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Apples Of North America: Exceptional Varieties For Gardeners, Growers, And Cooks

American Horticulture Society Award Winner The apple is one of the most iconic fruits, traditionally picked on cool fall days and used in pies, crisps, and ciders. And there is a vast world of varieties that goes beyond the common grocery store offerings of Red Delicious and Granny Smith. With names like American Beauty, Carter’s Blue, and Fallawater, and flavors ranging from sweet to tart, this treasure trove of unique apples is ripe for discovery. There is no better guide through this tasty world than Tom Burford, whose family has grown apples in the Blue Ridge Mountains since 1715. The book is brimming with beautiful portraits of heirloom and modern apples of merit, each accompanied by distinguishing characteristics and common uses. As the view broadens to the orchard, you will find information on planting, pruning, grafting, and more. The exploration of the apple culminates with an overview of the fruit’s transformative capabilities when pressed, fermented, cooked, or dried. Beyond the polished and predictable grocery store display of Red Delicious and Granny Smith apples, a feast of beautiful and uniquely flavored North American varieties awaits the curious.

Hardcover: 300 pages

Publisher: Timber Press (September 24, 2013)

Language: English

ISBN-10: 1604692499

ISBN-13: 978-1604692495

Product Dimensions: 8.4 x 1 x 9.4 inches

Shipping Weight: 2.4 pounds (View shipping rates and policies)

Average Customer Review: 4.7 out of 5 stars  See all reviews (42 customer reviews)

Best Sellers Rank: #84,377 in Books (See Top 100 in Books) #15 in Books > Crafts, Hobbies & Home > Gardening & Landscape Design > Trees #35 in Books > Crafts, Hobbies & Home > Gardening & Landscape Design > Fruit #42 in Books > Cookbooks, Food & Wine > Cooking by Ingredient > Fruits

Written by a renowned apple expert, Apples of North America is the quintessential reference book this iconic fruit. Detailing nearly 200 varieties of apples, Tom Burford explains the uses, history, tree, season of ripening, taste, and any other distinguishing characteristics of each type. He also covers how to plant, prune, and graft your own apples for the ambitious reader. Not only is this book a treasury of information, but it is also fun to browse as it is visually appealing and includes a photo of each apple variety (some of the heirlooms are absolutely breathtaking). You can't read this book without coming away with a profound respect for apples and by extension nature's bounty. If you love apples, or fruit in general, this book belongs in your library.[edit] I have since come across a great book to supplement my knowledge of fruit tree care that deems a share: How to Prune Fruit Trees, Twentieth Edition. This book offers the most simple instructions for pruning for fruit trees from the almond to plum.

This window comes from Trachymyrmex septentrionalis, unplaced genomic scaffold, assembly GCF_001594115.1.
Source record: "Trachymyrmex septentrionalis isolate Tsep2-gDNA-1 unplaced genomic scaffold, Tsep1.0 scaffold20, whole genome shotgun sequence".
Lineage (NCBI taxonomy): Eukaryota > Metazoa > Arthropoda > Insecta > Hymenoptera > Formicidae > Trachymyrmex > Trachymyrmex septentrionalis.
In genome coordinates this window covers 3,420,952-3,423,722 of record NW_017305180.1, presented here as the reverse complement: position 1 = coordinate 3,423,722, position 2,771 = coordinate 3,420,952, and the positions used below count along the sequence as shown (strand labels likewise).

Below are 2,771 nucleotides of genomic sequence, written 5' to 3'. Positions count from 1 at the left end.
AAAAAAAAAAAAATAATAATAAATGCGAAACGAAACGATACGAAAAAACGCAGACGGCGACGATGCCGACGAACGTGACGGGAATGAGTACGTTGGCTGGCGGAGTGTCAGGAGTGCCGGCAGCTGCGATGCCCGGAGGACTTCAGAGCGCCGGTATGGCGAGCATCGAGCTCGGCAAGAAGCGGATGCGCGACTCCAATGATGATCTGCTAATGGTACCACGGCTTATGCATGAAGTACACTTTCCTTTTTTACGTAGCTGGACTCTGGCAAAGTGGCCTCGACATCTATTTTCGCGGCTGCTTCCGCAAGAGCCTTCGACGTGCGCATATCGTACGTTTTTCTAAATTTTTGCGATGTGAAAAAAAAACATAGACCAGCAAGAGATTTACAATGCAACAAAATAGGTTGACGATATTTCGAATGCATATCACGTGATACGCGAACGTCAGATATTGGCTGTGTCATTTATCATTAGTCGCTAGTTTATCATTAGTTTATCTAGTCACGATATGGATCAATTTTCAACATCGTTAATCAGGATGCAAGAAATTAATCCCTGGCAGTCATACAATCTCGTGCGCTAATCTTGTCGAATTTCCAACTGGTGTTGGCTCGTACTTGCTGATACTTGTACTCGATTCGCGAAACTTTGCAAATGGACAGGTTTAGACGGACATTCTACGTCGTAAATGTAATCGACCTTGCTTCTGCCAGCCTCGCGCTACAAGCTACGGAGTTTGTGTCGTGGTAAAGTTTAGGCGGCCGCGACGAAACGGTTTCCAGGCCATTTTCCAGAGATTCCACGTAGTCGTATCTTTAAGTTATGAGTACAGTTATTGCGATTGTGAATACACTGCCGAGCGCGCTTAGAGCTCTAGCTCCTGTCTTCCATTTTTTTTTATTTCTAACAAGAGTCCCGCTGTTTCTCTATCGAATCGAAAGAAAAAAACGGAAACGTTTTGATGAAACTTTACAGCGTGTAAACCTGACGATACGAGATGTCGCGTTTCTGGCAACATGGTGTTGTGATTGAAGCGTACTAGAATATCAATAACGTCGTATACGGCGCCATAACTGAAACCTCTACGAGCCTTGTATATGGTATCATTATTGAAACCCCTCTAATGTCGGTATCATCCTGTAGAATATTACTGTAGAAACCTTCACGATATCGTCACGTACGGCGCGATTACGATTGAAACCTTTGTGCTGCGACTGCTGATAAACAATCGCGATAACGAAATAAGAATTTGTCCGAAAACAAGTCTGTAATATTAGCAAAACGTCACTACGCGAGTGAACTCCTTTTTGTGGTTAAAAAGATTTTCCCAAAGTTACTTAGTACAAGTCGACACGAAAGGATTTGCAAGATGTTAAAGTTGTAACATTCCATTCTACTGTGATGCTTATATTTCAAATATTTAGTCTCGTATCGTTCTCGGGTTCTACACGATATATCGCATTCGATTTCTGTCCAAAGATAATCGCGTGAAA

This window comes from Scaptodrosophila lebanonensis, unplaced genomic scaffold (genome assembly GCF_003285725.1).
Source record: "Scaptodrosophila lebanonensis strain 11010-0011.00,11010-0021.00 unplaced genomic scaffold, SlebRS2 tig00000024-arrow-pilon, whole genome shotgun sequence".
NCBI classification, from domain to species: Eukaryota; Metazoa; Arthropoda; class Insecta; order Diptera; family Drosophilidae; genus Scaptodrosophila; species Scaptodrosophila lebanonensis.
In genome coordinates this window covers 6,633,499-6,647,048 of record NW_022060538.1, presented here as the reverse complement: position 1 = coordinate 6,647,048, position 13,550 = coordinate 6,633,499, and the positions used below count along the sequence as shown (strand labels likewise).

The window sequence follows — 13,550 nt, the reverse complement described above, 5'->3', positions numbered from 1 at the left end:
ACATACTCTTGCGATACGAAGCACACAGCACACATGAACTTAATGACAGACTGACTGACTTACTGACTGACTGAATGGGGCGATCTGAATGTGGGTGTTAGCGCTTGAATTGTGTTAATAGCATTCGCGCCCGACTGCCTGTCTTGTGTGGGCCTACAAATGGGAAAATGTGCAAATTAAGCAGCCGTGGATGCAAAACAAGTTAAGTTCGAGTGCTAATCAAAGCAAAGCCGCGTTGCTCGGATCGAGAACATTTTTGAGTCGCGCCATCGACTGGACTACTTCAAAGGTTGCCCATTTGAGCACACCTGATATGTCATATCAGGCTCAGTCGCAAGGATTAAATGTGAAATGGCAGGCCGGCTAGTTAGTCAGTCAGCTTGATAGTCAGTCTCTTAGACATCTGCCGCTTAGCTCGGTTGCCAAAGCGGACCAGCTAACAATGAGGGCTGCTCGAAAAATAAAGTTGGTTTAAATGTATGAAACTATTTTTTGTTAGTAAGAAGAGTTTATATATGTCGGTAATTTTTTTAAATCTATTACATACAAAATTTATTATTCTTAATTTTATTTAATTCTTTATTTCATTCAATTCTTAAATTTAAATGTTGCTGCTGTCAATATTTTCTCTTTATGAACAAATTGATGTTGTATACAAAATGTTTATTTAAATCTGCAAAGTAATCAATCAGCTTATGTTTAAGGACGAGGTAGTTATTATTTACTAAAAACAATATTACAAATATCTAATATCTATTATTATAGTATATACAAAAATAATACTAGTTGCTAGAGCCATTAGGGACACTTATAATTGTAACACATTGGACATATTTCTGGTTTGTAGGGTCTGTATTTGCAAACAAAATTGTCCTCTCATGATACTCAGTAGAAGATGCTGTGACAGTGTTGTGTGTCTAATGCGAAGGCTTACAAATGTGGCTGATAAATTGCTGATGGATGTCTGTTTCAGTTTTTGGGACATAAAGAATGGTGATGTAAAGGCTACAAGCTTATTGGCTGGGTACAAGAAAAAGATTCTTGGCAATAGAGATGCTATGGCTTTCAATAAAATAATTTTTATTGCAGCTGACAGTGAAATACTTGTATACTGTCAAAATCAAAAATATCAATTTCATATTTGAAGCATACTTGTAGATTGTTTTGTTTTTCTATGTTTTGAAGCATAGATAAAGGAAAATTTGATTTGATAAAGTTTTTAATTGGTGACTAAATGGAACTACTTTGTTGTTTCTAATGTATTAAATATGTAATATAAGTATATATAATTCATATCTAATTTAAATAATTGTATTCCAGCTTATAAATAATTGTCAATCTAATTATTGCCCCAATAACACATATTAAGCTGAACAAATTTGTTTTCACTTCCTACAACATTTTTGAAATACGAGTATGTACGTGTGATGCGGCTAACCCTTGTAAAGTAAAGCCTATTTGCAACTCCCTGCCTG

Tom Burford who lives VA is a leading authority on propagation and growing apples.He has collected and simplified his vast knowledge and life experiences with heirloom and commonly known apples. He is a delight in person as well as a fine writer for the novice or veteran apple grower.

I ordered this book through interlibrary loan before buying it, and I am glad that I did. It has nice photos and enticing descriptions, but doesn't give info about the best growing conditions for apples, so there are varieties in the book that do well in Virginia and other warm places, and maybe New England, but I get no clue from the book which varieties might do well, or even survive, where we get cold winters, such as Minnesota, or Wisconsin. My experience has shown the in the midwest USA we can't grow and crop many of these varieties because of our cold winters and shorter growing season, so many trees don't make it through the winter, or if they do, the apples aren't ripe when we get snow and continued cold weather. There are many varieties that we can grow, and I was hoping that this book would give an indication of how cold of weather they could withstand, and how long of season they require to ripen. Without that info, the book is mostly pretty pictures and not very useful info. The growing and grafting info is okay, but it is readily available many other places, too.